This is a thorny topic and I don't know all that much about the subject. I agree with you that the site you link to advocates 'extreme' measures and plays on fears citing the very worst case scenarios! It would be interesting to know what the figures are in respect how many people with various disabilities/differences end up on the wrong side of our penal systems. You'd hope that the courts/judicial systems do right by people and see sense but there's no doubt there are cases where there are clear miscarriages of justice.

I think that instead of restricting people, more effort and resource needs to be out into understanding and supporting people in achieving as much independence as possible but also ensuring a safety net. I think there ought to be stiffer penalties for people who deliberately exploit and/or prey upon those who are unfortunately not as able to be 'worldly wise' for whatever reason. How such laws should be worded and applied is the complicated part. It does seem to come down to who can get/afford the best lawyer to argue an interpretation of various applicable legislation as a 'best fit'.

I can understand parents wanting someone to be there to watch out for their sons/daughters but this does seem rather like using a sledgehammer to crack the wrong nut.
Tom
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Re: Disability and forced guardianship/conservatorship

Postby Jim » Mon Feb 01, 2016 9:07 am

I think it all comes down to the mental capacity of the individual.

If that person has a history of putting themselves (and/or others at risk) then there is a argument for forcibly taking away some of their independence not only for their safety but for those of others.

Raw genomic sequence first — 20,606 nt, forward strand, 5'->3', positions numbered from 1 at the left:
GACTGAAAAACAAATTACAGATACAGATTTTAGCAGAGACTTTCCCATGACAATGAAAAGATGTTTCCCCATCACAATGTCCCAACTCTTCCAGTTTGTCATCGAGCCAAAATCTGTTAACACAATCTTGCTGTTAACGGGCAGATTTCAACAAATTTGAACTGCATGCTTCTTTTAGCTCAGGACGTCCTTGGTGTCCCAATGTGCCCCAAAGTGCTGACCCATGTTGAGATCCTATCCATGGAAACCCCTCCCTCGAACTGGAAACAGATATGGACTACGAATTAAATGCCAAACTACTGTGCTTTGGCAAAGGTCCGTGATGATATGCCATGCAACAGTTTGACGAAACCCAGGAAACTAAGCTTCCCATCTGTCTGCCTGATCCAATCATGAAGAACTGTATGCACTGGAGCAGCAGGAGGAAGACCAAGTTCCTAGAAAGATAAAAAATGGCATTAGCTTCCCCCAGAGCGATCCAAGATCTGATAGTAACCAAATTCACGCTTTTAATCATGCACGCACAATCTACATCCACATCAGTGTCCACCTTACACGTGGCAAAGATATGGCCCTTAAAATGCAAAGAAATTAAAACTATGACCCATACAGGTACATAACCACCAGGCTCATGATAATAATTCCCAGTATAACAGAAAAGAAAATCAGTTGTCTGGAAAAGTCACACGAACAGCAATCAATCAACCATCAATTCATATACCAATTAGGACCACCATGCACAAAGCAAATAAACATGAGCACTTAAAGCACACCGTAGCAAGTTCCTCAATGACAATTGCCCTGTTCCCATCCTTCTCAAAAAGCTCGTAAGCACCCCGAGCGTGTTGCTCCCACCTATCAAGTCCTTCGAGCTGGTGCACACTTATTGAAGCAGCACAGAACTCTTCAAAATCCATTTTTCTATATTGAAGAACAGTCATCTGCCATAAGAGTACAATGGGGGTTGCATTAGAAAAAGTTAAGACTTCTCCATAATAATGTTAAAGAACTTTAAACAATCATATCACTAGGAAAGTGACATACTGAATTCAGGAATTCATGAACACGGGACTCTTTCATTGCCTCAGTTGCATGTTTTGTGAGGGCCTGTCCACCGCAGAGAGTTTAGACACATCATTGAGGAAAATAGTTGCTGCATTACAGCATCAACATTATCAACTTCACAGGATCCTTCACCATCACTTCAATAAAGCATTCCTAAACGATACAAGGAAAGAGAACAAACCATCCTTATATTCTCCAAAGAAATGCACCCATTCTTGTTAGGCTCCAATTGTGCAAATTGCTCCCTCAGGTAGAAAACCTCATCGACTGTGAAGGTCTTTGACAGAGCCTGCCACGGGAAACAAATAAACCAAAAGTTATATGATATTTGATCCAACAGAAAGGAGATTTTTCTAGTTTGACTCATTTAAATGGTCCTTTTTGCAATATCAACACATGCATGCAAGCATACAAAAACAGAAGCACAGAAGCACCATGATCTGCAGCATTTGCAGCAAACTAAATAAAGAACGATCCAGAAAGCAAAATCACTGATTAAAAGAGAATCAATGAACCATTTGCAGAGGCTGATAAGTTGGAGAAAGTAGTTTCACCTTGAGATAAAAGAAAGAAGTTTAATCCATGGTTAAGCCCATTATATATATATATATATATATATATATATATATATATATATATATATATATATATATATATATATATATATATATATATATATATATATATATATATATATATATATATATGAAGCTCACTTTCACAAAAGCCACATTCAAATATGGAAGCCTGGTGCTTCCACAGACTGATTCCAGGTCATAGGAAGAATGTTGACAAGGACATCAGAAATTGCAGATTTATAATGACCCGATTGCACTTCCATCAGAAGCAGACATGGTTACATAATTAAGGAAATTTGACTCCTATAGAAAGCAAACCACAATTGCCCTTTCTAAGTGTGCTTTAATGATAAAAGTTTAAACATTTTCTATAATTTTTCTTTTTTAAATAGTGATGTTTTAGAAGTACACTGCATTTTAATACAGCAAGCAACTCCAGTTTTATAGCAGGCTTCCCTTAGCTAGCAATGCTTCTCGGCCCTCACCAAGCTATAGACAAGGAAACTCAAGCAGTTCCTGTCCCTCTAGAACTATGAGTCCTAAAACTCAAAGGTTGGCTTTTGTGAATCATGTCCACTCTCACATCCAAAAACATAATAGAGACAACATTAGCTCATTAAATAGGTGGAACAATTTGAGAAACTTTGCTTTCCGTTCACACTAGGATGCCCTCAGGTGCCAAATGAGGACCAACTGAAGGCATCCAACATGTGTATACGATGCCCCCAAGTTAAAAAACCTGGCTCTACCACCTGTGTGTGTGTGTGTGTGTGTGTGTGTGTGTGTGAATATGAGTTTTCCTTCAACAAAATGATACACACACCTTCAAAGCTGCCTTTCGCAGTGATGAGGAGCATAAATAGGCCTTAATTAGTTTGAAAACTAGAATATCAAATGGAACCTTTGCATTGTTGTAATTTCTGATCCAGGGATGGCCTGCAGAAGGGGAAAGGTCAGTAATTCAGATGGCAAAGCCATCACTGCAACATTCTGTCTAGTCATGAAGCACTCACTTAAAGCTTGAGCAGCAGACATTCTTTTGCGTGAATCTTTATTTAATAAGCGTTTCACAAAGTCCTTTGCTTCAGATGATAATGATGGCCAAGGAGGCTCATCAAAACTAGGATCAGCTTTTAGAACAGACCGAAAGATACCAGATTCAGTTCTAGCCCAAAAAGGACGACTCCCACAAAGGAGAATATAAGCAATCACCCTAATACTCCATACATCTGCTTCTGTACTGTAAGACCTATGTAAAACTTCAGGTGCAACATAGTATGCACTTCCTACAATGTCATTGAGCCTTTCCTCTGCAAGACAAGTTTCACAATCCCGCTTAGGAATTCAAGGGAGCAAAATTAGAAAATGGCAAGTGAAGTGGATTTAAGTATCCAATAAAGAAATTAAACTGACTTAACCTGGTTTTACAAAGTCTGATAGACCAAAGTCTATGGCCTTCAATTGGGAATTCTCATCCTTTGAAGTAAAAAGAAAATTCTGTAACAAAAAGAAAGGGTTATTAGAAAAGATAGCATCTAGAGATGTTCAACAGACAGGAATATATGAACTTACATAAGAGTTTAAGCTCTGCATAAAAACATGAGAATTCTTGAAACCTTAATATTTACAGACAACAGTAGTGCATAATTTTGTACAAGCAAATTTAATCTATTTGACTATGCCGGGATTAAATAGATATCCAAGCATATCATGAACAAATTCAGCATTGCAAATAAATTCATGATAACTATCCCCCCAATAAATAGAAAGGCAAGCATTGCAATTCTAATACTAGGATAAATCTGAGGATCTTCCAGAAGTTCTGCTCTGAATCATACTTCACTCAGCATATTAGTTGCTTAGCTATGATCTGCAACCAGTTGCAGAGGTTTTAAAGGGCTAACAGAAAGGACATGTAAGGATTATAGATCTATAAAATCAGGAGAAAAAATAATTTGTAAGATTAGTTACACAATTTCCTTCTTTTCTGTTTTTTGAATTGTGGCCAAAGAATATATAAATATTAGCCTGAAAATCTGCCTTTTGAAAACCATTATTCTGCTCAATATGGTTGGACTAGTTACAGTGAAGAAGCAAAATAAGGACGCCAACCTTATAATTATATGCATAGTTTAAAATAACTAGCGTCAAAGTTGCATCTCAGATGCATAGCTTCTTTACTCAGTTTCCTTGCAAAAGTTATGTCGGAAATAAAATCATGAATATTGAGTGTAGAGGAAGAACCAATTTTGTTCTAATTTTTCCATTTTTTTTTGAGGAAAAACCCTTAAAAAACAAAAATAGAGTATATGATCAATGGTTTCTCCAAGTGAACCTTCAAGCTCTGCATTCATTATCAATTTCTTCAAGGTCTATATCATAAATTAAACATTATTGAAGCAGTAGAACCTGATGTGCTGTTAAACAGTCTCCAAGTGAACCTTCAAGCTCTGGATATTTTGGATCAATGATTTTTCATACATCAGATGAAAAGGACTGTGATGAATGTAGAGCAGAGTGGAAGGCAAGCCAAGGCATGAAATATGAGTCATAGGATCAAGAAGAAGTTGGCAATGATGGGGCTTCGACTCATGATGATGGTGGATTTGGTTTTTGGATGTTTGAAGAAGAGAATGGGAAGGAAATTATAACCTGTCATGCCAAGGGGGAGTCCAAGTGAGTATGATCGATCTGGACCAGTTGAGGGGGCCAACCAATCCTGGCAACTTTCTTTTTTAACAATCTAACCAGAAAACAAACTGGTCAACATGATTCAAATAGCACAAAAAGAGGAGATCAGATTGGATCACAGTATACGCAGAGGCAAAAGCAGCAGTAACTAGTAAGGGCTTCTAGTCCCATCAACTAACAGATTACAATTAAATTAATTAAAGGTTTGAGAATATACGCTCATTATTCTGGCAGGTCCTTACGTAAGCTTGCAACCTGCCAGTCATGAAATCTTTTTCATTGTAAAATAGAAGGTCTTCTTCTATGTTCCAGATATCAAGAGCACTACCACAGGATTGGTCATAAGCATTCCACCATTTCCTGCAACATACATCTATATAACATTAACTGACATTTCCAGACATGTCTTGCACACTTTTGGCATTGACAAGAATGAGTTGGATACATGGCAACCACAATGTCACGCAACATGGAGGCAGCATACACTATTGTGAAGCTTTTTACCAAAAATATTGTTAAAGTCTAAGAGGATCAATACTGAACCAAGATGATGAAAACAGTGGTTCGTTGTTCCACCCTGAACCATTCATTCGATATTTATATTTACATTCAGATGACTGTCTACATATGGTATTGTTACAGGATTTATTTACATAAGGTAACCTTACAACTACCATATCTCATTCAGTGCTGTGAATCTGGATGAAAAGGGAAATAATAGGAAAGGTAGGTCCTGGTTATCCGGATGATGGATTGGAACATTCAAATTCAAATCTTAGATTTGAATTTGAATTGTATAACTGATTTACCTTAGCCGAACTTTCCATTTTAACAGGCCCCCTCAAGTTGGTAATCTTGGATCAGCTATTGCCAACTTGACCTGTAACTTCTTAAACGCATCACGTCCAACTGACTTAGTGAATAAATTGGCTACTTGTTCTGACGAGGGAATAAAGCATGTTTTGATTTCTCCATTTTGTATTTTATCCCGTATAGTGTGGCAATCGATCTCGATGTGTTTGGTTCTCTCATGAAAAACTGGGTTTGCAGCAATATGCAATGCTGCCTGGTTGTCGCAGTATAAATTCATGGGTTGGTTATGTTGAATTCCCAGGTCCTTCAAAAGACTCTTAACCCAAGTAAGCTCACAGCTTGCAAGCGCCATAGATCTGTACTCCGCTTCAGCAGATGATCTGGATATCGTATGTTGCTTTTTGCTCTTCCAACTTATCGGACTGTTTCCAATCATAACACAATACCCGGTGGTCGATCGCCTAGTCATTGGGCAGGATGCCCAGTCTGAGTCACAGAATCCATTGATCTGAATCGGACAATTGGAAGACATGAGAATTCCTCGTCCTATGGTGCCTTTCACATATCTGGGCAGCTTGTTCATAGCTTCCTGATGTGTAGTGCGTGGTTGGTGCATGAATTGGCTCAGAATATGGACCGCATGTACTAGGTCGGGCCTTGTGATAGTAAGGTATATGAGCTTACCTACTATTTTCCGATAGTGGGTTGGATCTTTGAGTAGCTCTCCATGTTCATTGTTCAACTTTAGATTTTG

This applies to all of society. Look at it this way if there was this person who has a history of suicide attempts and is shown to be currently 'unstable' would you feel comfortable knowing them to be in a environment where they could impulsively chuck themselves in front of a moving car/bus/train?

You can't really pin this down to a label. Everyone has differing levels of capacity whomever they are.

And there are people who are genuinely vulnerable due their own incapacity, however you shouldn't be able to restrict a person's liberties and independence simply on the basis of them having a diagnosis of something.

Millions of people have a diagnosis of something, be it a learning difficulty, mental or physical illness and the vast majority will cope adequately and fit into society perfectly well. So each individual has to be assessed on their own capacity.

You can't restrict a person's independence simply because you fear their autism might prevent them from coping or that they might be exploited by others but because there is evidence that they actually can't cope and are being exploited and this would continue to be the case without intervention.

Personal capacity isn't a fixed state either, people can improve and deteriorate. So assessment and any intervention has to be reviewed to see if it's appropriate.
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JamesAnthony91